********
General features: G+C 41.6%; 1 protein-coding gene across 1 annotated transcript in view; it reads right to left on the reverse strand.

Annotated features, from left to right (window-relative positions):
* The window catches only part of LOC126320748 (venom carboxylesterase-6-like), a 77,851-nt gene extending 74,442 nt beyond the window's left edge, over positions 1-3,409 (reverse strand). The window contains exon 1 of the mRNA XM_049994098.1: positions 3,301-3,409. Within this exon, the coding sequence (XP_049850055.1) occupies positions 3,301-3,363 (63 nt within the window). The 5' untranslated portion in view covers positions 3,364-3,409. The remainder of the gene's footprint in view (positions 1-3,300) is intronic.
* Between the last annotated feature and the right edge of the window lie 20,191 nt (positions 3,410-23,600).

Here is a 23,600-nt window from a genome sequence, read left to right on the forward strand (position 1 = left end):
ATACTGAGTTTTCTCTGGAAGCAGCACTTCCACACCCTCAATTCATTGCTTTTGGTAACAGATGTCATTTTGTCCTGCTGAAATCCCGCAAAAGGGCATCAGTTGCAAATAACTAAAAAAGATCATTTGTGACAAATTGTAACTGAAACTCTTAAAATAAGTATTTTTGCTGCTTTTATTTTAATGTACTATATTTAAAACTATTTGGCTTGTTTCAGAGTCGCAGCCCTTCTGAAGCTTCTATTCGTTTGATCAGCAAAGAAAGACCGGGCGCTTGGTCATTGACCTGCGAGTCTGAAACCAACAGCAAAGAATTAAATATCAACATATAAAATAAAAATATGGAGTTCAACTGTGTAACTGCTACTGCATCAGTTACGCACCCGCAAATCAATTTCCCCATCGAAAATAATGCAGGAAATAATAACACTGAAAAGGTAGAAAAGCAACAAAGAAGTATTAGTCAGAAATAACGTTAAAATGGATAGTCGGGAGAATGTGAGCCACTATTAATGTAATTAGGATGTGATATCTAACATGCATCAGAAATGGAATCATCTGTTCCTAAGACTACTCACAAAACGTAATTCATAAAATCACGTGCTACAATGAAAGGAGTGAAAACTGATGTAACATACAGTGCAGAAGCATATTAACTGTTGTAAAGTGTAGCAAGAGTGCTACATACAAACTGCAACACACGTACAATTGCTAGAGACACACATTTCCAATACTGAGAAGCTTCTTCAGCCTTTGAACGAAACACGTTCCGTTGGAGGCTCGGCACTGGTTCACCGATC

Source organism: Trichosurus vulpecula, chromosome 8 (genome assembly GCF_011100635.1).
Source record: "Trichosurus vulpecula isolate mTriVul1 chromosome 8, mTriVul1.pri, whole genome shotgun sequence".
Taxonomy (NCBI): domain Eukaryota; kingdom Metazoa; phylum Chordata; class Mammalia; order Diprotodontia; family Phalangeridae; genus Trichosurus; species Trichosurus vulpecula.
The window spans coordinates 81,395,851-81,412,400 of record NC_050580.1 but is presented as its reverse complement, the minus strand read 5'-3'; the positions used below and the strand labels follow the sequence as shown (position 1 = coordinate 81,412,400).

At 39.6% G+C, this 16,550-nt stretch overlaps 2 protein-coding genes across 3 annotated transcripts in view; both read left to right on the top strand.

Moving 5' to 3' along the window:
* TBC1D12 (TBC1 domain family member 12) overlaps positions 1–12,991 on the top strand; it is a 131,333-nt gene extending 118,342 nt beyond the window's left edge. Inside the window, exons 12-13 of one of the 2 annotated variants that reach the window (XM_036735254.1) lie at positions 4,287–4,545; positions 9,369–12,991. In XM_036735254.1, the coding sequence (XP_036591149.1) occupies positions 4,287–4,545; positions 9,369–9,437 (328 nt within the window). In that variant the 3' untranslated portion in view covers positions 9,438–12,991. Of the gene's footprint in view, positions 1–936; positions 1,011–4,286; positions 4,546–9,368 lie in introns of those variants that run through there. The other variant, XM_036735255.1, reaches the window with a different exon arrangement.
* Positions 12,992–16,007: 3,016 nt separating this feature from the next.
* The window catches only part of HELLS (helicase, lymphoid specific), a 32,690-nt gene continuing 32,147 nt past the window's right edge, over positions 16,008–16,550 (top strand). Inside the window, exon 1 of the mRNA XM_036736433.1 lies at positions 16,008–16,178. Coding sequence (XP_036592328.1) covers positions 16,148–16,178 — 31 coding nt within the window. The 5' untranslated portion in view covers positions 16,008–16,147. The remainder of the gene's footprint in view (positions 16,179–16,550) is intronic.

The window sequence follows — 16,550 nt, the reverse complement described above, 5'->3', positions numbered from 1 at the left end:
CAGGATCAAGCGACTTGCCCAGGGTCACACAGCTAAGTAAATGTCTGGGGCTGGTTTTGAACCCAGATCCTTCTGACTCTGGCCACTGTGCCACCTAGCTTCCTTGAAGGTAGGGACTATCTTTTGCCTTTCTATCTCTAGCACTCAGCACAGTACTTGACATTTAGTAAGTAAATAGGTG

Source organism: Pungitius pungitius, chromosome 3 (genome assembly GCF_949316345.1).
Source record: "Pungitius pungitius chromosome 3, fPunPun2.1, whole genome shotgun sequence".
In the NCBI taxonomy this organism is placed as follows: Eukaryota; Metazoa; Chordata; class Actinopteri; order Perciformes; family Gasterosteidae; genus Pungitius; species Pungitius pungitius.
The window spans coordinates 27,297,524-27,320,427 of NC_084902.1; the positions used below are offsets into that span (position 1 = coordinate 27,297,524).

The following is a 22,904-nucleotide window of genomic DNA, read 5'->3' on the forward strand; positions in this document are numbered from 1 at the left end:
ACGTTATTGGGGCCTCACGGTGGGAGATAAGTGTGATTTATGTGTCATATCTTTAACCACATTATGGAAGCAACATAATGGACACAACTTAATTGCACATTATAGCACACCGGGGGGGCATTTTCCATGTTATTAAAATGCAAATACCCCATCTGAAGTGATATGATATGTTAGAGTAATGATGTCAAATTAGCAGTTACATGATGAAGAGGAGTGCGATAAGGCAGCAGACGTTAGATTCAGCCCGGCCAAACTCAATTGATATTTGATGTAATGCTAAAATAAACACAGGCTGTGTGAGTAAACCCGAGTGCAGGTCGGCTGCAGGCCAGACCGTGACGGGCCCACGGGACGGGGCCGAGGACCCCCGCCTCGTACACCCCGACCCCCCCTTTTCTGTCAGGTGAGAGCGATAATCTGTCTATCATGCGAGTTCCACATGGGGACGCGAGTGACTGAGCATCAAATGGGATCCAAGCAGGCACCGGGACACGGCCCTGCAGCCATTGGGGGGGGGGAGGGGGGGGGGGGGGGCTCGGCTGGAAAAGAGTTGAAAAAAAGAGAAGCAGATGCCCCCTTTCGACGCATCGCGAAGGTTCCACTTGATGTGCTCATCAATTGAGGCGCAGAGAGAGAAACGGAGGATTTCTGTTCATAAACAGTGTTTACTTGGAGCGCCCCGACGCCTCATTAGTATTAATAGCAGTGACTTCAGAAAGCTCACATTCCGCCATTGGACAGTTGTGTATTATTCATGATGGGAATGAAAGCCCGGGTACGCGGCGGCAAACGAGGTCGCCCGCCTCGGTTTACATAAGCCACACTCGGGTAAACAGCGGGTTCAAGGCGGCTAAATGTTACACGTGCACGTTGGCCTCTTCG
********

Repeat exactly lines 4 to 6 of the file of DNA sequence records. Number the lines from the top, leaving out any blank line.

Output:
* Between the last annotated feature and the right edge of the window lie 20,191 nt (positions 3,410-23,600).

Here is a 23,600-nt window from a genome sequence, read left to right on the forward strand (position 1 = left end):
ATACTGAGTTTTCTCTGGAAGCAGCACTTCCACACCCTCAATTCATTGCTTTTGGTAACAGATGTCATTTTGTCCTGCTGAAATCCCGCAAAAGGGCATCAGTTGCAAATAACTAAAAAAGATCATTTGTGACAAATTGTAACTGAAACTCTTAAAATAAGTATTTTTGCTGCTTTTATTTTAATGTACTATATTTAAAACTATTTGGCTTGTTTCAGAGTCGCAGCCCTTCTGAAGCTTCTATTCGTTTGATCAGCAAAGAAAGACCGGGCGCTTGGTCATTGACCTGCGAGTCTGAAACCAACAGCAAAGAATTAAATATCAACATATAAAATAAAAATATGGAGTTCAACTGTGTAACTGCTACTGCATCAGTTACGCACCCGCAAATCAATTTCCCCATCGAAAATAATGCAGGAAATAATAACACTGAAAAGGTAGAAAAGCAACAAAGAAGTATTAGTCAGAAATAACGTTAAAATGGATAGTCGGGAGAATGTGAGCCACTATTAATGTAATTAGGATGTGATATCTAACATGCATCAGAAATGGAATCATCTGTTCCTAAGACTACTCACAAAACGTAATTCATAAAATCACGTGCTACAATGAAAGGAGTGAAAACTGATGTAACATACAGTGCAGAAGCATATTAACTGTTGTAAAGTGTAGCAAGAGTGCTACATACAAACTGCAACACACGTACAATTGCTAGAGACACACATTTCCAATACTGAGAAGCTTCTTCAGCCTTTGAACGAAACACGTTCCGTTGGAGGCTCGGCACTGGTTCACCGATC